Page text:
We did go to(3)ConsumerAffairs.com because they are a professional reporting agency with excellent public input.  Still, nothing definitive.  Regarding the Calypso Report (see below), "ConsumerAffairs.com tried to contact that clinic, but it did not respond to our inquiry.  Veterinarians, however, aren't the only ones warning pet owners about products that contain theobromine.  The Hershey's company--the largest maker of chocolate and sugar candies in North America--also cautions pet owners about that compound.  "Dogs metabolize theobromine very slowly," the company states on its Web site. "As a result, theobromine can have a serious effect on the animal's heart, kidneys and central nervous system. It carries the same risk as does a dog's consumption of other common household items such as coffee, tea, cola beverages and certain houseplants."  Meanwhile, experts say other types of mulch--including cedar chips and straw--are less toxic than cocoa mulch. But some may contain oil and resins that can cause gastrointestinal problems in their pets."

 

Another example received: "Cocoa Mulch is manufactured by Hershey's, they claim "It is true that studies have shown that 50% of the dogs that eat Cocoa Mulch can suffer physical harm to a variety of degrees (depending on each individual dog). However, 98% of all dogs won't eat it."  According to Snopes, that is not true."

 

And another: "Cocoa Mulch contains a lethal ingredient called "Theobromine" which is lethal to dogs and cats. It smells like chocolate and it really attracts dogs. They will ingest this stuff and die. Several deaths already occurred in the last 2-3 weeks. Theobromine is the ingredient that is used to make all chocolate, especially dark or baker's chocolate."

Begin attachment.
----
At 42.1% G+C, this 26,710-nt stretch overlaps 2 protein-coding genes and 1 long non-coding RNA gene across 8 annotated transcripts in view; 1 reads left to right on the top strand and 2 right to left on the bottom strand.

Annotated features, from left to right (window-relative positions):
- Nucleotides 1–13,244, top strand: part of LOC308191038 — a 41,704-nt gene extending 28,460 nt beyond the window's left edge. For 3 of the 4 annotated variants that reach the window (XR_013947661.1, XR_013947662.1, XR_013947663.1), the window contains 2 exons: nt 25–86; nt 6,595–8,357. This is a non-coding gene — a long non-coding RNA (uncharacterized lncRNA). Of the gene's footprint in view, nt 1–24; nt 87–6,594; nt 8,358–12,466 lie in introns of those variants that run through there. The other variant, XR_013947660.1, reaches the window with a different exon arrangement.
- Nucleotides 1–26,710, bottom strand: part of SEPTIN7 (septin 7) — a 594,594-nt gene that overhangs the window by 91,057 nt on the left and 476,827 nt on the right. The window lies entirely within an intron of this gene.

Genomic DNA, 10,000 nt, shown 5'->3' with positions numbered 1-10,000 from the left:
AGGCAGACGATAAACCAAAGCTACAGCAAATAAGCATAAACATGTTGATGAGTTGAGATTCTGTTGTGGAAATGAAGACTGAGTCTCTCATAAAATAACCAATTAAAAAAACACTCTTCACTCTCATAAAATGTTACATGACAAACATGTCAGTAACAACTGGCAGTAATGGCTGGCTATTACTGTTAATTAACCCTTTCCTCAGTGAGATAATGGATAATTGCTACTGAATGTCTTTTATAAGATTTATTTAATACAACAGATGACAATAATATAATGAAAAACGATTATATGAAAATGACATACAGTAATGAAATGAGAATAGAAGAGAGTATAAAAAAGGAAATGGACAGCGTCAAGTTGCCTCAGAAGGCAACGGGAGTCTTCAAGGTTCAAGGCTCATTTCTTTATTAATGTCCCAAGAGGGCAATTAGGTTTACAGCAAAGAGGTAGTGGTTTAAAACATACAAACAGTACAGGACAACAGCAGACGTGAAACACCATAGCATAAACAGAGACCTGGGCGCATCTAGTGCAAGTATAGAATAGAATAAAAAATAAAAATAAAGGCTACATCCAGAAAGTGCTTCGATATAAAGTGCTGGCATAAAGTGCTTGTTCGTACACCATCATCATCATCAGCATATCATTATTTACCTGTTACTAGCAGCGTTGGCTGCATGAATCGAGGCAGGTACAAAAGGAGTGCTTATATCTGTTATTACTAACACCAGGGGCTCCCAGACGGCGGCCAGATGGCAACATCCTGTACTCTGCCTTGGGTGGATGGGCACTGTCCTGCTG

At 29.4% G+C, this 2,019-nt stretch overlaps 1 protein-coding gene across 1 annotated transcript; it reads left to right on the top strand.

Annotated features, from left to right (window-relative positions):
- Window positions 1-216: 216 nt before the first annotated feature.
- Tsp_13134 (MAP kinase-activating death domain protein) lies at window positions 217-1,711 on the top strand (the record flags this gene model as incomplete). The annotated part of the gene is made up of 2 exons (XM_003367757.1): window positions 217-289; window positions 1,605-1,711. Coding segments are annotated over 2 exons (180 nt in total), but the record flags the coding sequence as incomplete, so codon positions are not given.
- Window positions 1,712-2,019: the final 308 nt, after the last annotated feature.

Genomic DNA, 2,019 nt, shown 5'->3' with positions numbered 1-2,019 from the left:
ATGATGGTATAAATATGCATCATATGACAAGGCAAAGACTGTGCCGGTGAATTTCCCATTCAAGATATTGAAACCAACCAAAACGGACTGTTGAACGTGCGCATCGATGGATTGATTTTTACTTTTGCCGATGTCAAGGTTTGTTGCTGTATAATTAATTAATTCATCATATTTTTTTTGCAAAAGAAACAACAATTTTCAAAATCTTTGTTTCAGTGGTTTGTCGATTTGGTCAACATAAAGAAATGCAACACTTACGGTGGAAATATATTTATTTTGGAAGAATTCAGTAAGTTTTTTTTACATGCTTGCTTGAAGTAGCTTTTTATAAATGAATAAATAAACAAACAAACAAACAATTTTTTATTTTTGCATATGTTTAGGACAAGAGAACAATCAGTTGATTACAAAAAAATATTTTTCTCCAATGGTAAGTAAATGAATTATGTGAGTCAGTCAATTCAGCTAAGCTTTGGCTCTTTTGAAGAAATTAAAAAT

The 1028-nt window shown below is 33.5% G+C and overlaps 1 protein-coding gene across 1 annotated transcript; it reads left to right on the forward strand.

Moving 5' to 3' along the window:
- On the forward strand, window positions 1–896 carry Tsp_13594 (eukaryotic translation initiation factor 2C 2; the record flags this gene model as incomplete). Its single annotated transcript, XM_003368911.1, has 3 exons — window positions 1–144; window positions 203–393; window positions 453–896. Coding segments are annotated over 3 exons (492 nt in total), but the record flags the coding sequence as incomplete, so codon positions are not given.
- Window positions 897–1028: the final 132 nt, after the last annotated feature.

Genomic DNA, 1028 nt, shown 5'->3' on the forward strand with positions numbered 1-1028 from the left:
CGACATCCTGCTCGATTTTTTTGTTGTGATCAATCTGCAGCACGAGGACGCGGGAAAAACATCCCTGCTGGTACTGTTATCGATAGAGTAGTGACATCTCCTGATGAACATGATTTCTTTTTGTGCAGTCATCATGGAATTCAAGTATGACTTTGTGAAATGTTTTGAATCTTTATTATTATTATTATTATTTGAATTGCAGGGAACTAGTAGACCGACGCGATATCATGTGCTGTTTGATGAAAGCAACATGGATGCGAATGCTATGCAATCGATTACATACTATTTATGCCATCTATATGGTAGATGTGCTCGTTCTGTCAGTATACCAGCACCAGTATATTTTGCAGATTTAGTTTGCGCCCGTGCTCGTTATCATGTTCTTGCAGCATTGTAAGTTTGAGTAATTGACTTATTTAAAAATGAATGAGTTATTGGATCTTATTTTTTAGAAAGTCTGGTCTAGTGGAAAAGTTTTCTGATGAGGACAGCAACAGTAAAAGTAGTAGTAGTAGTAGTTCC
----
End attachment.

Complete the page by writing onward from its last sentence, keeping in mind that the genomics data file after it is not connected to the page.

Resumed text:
And typical, this hints at necropsy but offers no references: "Cocoa bean shells contain potentially toxic quantities of theobromine, a xanthine compound similar in effects to caffeine and theophylline. A dog that ingested a lethal quantity of garden mulch made from cacao bean shells developed severe convulsions and died 17 hours later. Analysis of the stomach contents and the ingested cacao bean shells revealed the presence of lethal amounts of theobromine."

 

And lastly, the original "Calypso" report:

 

"My client was the doting owner of two young lab/golden retriever mixes. Over the weekend, they purchased Cocoa Mulch from Target to use in their garden. They loved the way it smelled and it was advertised to keep cats away from their garden. They set the bag in their yard. Their dog Calypso, decided that the mulch smelled good enough to eat so she broke into it and devoured a large helping. She vomited a few times which was typical of her when she would get into something she shouldn't have gotten in to. She was not acting lethargic in any way. The next day, Mom woke up and took Calypso out for her morning walk. Half way through the walk, she had a seizure and died instantly. Although the mulch had NO warnings printed on the label, upon further investigation on the company's website, this product is HIGHLY toxic to dogs. Denise (Calypso's mom) wanted me to pass this information along so no one had to experience the same tragedy she went through.  In Loving Memory of Calypso."

 

(1) Killer Grapes and Raisins

(2) Snopes re cocoa mulch

(3) ConsumerAffairs.com